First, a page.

Volunteers working with church and secular homeless relief and action groups over the Christmas period have accused the government of failing to respond adequately to the needs of rough sleepers during the cold snap.
More than 2,000 homeless people slept at seven Crisis Open Christmas shelters in London over the Christmas holiday period.
The Department of Communities and Local Government had assured Crisis that efforts would be made to find further beds for the homeless men and women. But as they closed at the end of 2009, no further accommodation had been made available, reports Independent Catholic News (ICN).
Activists say that the homeless are now now back on the streets in freezing temperatures. Only voluntary projects run by churches have been able to take care of a few more people, says ICN.
One volunteer, Philip Burke, has sent a detailed letter to Michelle Binfield at the Department of Communities and Local Government, with copies to MPs.
Noting government targets, he declared: "It would be great to get people off the streets by 2012, but our experience [this Christmas] showed us there was a real lack of beds, hostel places, supported facilities, easy access to detox and self-referral shelters."
Mr Burke continued: "Many of those from the accession countries of the EU, particularly Poland, had nowhere to go other than the streets, as they often have no recourse to public funds. This excludes them from accessing almost all mainstream homeless hostels - which are entirely funded by the civic authorities. Homeless nationals are left in the cold and heavily reliant on church [and] charity shelters, and handouts to survive, particularly during these bitter conditions.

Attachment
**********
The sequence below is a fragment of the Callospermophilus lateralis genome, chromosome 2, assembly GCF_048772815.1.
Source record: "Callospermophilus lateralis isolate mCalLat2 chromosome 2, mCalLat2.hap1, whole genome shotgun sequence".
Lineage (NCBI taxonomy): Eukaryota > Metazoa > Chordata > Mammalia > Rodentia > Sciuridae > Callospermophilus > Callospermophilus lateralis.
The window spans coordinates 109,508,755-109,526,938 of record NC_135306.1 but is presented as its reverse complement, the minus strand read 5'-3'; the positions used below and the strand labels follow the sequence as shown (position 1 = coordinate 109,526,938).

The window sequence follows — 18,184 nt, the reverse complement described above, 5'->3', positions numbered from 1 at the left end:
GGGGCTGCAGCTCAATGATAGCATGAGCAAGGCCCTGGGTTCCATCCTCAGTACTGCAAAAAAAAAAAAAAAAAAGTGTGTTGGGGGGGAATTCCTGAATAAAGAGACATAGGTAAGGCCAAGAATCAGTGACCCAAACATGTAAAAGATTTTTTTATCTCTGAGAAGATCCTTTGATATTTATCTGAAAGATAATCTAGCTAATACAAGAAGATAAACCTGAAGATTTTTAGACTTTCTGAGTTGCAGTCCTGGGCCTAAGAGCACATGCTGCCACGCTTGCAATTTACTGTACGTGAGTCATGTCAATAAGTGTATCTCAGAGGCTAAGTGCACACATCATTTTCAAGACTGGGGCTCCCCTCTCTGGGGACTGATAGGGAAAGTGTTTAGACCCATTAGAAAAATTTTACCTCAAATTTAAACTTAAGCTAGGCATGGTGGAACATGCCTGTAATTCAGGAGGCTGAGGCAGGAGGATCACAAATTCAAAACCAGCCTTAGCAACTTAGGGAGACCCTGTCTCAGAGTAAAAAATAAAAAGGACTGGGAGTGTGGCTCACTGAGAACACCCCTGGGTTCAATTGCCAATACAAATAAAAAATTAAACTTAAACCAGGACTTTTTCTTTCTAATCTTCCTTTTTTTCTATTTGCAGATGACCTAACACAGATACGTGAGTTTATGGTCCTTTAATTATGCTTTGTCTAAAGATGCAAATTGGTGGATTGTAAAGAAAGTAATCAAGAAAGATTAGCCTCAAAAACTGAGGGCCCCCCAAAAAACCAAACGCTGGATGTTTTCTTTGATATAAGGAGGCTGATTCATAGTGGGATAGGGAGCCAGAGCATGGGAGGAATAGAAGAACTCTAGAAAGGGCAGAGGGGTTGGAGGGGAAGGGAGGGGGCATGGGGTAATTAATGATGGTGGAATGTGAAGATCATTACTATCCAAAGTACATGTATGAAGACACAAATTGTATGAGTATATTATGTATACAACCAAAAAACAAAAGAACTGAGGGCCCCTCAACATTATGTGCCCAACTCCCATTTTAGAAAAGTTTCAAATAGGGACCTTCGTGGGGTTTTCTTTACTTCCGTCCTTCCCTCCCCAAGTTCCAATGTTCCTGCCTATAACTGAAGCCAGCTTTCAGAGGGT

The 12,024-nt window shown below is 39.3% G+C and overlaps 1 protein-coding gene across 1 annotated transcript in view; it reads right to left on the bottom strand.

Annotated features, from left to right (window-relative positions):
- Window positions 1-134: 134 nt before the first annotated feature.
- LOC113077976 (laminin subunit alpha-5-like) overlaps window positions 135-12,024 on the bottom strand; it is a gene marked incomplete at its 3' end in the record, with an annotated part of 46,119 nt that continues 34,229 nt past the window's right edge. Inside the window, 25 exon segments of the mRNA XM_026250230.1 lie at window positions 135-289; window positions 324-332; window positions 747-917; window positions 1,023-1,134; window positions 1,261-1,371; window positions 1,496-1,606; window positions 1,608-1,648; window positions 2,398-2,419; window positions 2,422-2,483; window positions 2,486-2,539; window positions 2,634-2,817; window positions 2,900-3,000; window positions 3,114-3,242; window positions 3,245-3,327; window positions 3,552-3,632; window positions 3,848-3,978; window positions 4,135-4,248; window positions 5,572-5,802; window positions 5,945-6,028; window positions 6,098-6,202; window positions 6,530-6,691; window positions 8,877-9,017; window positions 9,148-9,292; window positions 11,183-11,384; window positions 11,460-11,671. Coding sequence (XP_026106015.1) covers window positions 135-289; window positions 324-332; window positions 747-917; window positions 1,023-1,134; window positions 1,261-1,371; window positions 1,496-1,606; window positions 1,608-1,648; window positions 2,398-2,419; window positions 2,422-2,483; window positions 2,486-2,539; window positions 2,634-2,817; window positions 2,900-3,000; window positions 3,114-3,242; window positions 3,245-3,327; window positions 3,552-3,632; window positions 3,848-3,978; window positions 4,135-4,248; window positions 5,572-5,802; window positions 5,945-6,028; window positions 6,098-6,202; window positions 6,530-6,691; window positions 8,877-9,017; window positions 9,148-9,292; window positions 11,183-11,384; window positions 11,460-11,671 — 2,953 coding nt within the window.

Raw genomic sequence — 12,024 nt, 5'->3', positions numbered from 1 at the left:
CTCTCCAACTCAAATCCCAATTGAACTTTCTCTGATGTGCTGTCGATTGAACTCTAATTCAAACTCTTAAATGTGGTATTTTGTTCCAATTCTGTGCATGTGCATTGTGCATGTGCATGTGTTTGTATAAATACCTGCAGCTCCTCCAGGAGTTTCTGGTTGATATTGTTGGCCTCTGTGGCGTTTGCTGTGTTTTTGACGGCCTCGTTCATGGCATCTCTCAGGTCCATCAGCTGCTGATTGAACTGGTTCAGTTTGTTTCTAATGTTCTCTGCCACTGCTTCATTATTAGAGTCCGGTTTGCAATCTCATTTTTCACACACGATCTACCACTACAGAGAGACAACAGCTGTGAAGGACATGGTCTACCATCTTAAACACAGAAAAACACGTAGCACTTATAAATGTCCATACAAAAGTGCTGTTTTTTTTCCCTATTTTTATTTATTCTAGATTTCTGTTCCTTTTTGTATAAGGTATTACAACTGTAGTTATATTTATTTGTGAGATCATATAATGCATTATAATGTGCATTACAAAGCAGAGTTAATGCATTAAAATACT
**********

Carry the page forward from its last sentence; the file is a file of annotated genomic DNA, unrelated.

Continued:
"While I understand that the Department for Communities and Local Government facilitated meetings in the lead up to the Crisis Christmas effort, its seems to me, and others involved, that there needs to be a radical shift in policy, so that nobody is beyond the help of the State. Until this happens, we will continue to see a burgeoning street homeless population, which is so evident across London and beyond, where so many are forced to turn to faith-based charities for help and compassion.
"It is incumbent on politicians on all sides to come together as a matter of urgency to discuss a better way forward, bringing together those agencies, often faith based charities, who work day in, day out with people on the streets who cannot access mainstream provision, usually as a result of outrageous bureaucracy that so often prevents people from receiving basic humanitarian help - starting with emergency accommodation.
"I am calling for immediate action given that Crisis has now closed its residential provision for another year, but many will be forced to sleep rough in sub-zero conditions tonight, tomorrow and the day after whilst the rest of us have a warm home to go to," concluded the Crisis volunteer.